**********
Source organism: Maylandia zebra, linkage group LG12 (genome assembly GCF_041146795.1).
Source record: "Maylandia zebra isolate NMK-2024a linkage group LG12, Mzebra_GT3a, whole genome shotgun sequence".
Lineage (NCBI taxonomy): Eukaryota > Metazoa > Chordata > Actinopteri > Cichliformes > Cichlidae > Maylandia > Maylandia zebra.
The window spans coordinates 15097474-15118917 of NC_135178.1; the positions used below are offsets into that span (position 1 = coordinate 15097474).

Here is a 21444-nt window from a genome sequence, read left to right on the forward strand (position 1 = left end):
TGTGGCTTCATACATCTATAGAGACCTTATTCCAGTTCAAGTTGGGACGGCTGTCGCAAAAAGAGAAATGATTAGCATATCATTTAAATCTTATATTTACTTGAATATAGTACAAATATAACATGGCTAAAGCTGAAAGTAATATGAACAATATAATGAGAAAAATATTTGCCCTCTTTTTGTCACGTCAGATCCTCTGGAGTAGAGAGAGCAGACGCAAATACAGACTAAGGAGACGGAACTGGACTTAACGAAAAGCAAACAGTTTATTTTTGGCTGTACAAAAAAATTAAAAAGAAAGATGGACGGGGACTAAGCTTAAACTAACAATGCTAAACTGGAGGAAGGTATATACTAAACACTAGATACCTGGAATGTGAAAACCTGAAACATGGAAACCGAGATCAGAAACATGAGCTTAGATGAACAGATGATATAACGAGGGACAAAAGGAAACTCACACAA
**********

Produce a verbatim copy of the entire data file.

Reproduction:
Source organism: Maylandia zebra, linkage group LG12 (genome assembly GCF_041146795.1).
Source record: "Maylandia zebra isolate NMK-2024a linkage group LG12, Mzebra_GT3a, whole genome shotgun sequence".
Lineage (NCBI taxonomy): Eukaryota > Metazoa > Chordata > Actinopteri > Cichliformes > Cichlidae > Maylandia > Maylandia zebra.
The window spans coordinates 15097474-15118917 of NC_135178.1; the positions used below are offsets into that span (position 1 = coordinate 15097474).

Here is a 21444-nt window from a genome sequence, read left to right on the forward strand (position 1 = left end):
TGTGGCTTCATACATCTATAGAGACCTTATTCCAGTTCAAGTTGGGACGGCTGTCGCAAAAAGAGAAATGATTAGCATATCATTTAAATCTTATATTTACTTGAATATAGTACAAATATAACATGGCTAAAGCTGAAAGTAATATGAACAATATAATGAGAAAAATATTTGCCCTCTTTTTGTCACGTCAGATCCTCTGGAGTAGAGAGAGCAGACGCAAATACAGACTAAGGAGACGGAACTGGACTTAACGAAAAGCAAACAGTTTATTTTTGGCTGTACAAAAAAATTAAAAAGAAAGATGGACGGGGACTAAGCTTAAACTAACAATGCTAAACTGGAGGAAGGTATATACTAAACACTAGATACCTGGAATGTGAAAACCTGAAACATGGAAACCGAGATCAGAAACATGAGCTTAGATGAACAGATGATATAACGAGGGACAAAAGGAAACTCACACAA